There are many fruit trees that grow well in containers, although more care is needed than with those planted in the ground. People grow fruit trees in containers because of lack of space or having no areas with full sun. One of the biggest reasons, though, is weather. Fruit trees do not tolerate much frost, which leaves out many people who wish to grow fresh fruit. For less care and a longer lasting container tree, you may want to plant a dwarf fruit tree.
Purchase the largest container you can for the space you have, but no smaller than 12 inches in diameter. If your container will stay outdoors in one place, than a large container is best. Make sure the container has drain holes.
Cut a piece of screen to fit the bottom of the container. This will prevent the soil from being washed out the bottom of the container when watered. Place 2 or 3 inches of gravel over the screen to help with drainage.
Mix 1 part peat moss with 1 part sand and 1 part compost. This will give you a well-draining, loose soil. Fill the container the proper level with the soil mixture to place your tree in, where it will be planted at the same level as in the container you purchased it in.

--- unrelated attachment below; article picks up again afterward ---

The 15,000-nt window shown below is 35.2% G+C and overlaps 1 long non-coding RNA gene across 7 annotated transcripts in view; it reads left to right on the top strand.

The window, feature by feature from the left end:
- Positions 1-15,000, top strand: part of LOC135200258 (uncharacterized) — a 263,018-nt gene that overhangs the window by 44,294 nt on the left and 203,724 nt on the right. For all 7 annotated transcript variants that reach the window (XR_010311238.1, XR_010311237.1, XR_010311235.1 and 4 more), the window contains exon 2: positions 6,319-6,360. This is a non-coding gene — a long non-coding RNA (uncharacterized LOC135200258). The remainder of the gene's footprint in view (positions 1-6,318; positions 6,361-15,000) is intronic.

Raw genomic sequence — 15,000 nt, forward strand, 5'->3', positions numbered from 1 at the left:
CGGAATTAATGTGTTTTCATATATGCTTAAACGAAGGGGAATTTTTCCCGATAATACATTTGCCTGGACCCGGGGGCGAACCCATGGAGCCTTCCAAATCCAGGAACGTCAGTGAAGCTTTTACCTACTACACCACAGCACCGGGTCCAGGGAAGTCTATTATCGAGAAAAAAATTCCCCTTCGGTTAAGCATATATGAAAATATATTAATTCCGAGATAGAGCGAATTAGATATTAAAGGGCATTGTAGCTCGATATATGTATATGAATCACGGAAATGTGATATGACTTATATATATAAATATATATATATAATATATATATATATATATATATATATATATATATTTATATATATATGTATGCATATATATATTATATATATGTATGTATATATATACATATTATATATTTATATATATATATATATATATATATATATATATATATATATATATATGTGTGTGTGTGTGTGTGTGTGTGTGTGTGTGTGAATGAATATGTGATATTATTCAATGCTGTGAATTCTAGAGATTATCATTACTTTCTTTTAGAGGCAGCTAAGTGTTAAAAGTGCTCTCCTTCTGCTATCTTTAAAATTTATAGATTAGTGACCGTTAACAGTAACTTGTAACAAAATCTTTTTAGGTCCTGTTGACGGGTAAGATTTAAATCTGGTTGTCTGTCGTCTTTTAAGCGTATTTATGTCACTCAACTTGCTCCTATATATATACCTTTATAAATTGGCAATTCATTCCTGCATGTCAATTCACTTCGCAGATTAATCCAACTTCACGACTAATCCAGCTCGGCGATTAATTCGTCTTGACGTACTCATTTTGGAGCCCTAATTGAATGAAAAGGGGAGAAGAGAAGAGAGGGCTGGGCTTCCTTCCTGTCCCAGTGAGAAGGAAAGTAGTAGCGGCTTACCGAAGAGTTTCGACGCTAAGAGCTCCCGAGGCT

Take the tree gently out of its store container and loosen the roots. If the tree was totally root-bound in the container, prune off some of the roots. Root-bound means the container was totally filled with roots to the point there was no more room for growth. Choose a location that gets full sun to a little afternoon shade.
Place the tree in the container and fill in with soil around the root ball, making sure the tree is standing straight up. Leave 2 or 3 inches without soil at the top of the container to keep the soil from draining out when watered. Water well and check to see if the soil settled downward. If so, add more soil until it is level across the container. If you are working with a very large container, fill with soil at the location the container will be left or it will be too heavy to move.
Water when soil starts to feel dry on the top. This may be every few days or it may be every day depending on heat, wind and humidity. Check frequently to ensure proper watering.
Fertilize with a water-soluble balanced fruit tree fertilizer after the tree has shown some growth. Fertilizers will be different for citrus trees and stone fruit trees. Follow manufacturer's directions on how much and how often to use the fertilizer. Watch for a white residue on top of the soil. Sometimes fertilizers will cause a salt buildup in the soil; if this occurs, the tree will need to be repotted and the salt washed off the roots.
Prune the branches and top of the tree if it starts to look leggy. This will encourage a more bushy growth, but it also means the tree is not getting enough light. Move the tree to a sunnier location.